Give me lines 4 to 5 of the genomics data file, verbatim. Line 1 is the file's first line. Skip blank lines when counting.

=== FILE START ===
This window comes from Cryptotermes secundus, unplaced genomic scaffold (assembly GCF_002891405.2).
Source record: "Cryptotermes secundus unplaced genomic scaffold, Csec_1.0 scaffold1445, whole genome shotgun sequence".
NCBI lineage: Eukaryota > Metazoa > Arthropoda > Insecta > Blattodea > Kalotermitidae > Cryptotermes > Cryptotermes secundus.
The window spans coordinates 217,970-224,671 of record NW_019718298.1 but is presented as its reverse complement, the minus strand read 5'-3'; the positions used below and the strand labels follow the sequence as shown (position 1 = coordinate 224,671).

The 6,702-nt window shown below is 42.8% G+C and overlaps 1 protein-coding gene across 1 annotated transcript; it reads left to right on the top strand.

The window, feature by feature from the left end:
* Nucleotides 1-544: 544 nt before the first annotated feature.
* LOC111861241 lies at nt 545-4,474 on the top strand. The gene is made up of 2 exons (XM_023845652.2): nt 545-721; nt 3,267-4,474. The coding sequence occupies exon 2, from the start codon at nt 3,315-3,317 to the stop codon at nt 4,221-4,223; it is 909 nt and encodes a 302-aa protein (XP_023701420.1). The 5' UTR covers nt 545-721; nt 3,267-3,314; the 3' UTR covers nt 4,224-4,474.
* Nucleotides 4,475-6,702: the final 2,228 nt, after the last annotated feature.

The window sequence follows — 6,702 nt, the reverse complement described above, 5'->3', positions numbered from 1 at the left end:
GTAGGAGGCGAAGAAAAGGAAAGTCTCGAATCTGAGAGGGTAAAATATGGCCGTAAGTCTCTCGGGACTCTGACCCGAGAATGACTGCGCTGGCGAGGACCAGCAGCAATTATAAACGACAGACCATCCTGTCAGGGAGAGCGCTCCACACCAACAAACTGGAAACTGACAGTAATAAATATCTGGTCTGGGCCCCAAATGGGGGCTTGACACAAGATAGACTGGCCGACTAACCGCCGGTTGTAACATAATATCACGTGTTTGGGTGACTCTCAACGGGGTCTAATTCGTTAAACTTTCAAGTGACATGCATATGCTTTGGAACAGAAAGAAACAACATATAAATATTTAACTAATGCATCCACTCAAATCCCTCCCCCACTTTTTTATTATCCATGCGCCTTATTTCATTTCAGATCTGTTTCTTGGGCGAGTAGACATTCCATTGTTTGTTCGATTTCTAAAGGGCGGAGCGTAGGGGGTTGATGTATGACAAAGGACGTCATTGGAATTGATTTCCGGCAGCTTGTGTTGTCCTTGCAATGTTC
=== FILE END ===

The window spans coordinates 217,970-224,671 of record NW_019718298.1 but is presented as its reverse complement, the minus strand read 5'-3'; the positions used below and the strand labels follow the sequence as shown (position 1 = coordinate 224,671).

The 6,702-nt window shown below is 42.8% G+C and overlaps 1 protein-coding gene across 1 annotated transcript; it reads left to right on the top strand.